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Josep Maria Vendrell Simon

18 June 2024
FINANCIAL INTEGRATION AND STRUCTURE BOX
Financial Integration and Structure in the Euro Area 2024
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Abstract
The issuance of these temporary recovery instruments has renewed the discussion on the benefits of a common safe asset and their transformative potential for EU financial integration. Given that a common safe asset may foster financial integration in the euro area by facilitating diversification and de-risking banks’ sovereign portfolios, this box assesses the extent to which these newly issued EU bonds (i) are perceived by market participants as a common safe asset, and (ii) can facilitate diversification and affect banks’ sovereign portfolio composition.
JEL Code
G12 : Financial Economics→General Financial Markets→Asset Pricing, Trading Volume, Bond Interest Rates
G28 : Financial Economics→Financial Institutions and Services→Government Policy and Regulation
H63. : Public Economics→National Budget, Deficit, and Debt→Debt, Debt Management, Sovereign Debt
31 May 2023
FINANCIAL STABILITY REVIEW - ARTICLE
Financial Stability Review Issue 1, 2023
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Abstract
Climate change can have a negative effect on sovereign balance sheets directly (when contingent liabilities materialise) and indirectly (when it has an impact on the real economy and the financial system). This special feature highlights the contingent sovereign risks that stem from an untimely or disorderly transition to a net-zero economy and from more frequent and severe natural catastrophes. It also looks at the positive role that governments can play in reducing climate-related financial risks and incentivising adaptation. If the recent trend of ever-lower emissions across the EU is to be sustained, further public sector investment is essential. In this context, the progress made to strengthen green capital markets has fostered government issuance of green and sustainable bonds to finance the transition. While putting significant resources into adaptation projects can increase countries’ resilience to climate change, the economic costs of extreme climate-related events are still set to rise materially in the EU. Only a quarter of disaster losses are currently insured and fiscal support has mitigated related macroeconomic and financial stability risks in the past. Looking ahead, vulnerabilities arising from contingent liabilities may increase in countries with high physical risk and a large insurance protection gap. If these risks rise alongside sovereign debt sustainability concerns, the impact on financial stability could be amplified by feedback loops that see sovereign credit conditions and ratings deteriorate.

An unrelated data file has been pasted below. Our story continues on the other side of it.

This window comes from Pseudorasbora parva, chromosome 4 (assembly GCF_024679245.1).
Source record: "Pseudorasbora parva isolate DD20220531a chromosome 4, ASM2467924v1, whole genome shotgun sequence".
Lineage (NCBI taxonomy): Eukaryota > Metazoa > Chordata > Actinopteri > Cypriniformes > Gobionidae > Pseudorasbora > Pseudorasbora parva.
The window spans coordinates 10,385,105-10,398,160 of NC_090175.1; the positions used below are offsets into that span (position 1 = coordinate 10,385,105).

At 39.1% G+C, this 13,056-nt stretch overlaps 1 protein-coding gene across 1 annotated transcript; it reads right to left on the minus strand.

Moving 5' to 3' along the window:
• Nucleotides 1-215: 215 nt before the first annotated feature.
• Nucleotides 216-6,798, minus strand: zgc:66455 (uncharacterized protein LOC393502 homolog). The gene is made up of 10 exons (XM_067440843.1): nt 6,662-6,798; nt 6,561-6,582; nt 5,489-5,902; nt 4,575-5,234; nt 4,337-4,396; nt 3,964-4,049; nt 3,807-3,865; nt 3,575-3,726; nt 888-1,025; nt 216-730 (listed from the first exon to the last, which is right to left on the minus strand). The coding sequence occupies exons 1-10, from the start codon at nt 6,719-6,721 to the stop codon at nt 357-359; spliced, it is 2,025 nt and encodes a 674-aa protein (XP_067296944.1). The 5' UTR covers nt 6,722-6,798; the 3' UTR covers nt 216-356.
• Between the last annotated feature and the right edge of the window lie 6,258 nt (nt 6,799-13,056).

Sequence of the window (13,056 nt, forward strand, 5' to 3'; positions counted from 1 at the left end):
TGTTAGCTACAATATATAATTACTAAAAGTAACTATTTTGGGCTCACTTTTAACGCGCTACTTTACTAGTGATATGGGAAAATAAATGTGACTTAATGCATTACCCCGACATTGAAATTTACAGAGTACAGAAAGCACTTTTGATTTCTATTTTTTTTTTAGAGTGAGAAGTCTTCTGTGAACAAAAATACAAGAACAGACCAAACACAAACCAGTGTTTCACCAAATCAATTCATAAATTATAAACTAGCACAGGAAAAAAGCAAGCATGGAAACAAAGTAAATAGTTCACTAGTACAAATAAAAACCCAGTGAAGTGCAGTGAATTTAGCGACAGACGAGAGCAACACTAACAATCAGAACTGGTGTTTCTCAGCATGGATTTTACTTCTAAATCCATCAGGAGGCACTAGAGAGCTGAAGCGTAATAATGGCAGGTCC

JEL Code
G10 : Financial Economics→General Financial Markets→General
G18 : Financial Economics→General Financial Markets→Government Policy and Regulation
G20 : Financial Economics→Financial Institutions and Services→General
G32 : Financial Economics→Corporate Finance and Governance→Financing Policy, Financial Risk and Risk Management, Capital and Ownership Structure, Value of Firms, Goodwill
Q51 : Agricultural and Natural Resource Economics, Environmental and Ecological Economics→Environmental Economics→Valuation of Environmental Effects
Q54 : Agricultural and Natural Resource Economics, Environmental and Ecological Economics→Environmental Economics→Climate, Natural Disasters, Global Warming
Q58 : Agricultural and Natural Resource Economics, Environmental and Ecological Economics→Environmental Economics→Government Policy
25 November 2015
FINANCIAL STABILITY REVIEW - ARTICLE
Financial Stability Review Issue 2, 2015
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Abstract
The current environment of protracted low interest rates poses major challenges to euro area insurance companies. This special feature discusses how a prolonged low-yield period might affect the profitability and the solvency of euro area insurers. In the article, it is argued that if interest rates were to stay low for a long time, this could have material implications for the profitability and the solvency of many insurers. However, it is also shown that the impact of low interest rates is likely to differ markedly across insurance companies depending on their business model and balance sheet structure. In particular, the impact is expected to be highest for small and medium-sized life insurers with large government bond portfolios and high guarantees to policyholders that reside in countries where these guarantees are rigid and where contracts embed a long time to maturity.
JEL Code
G00 : Financial Economics→General→General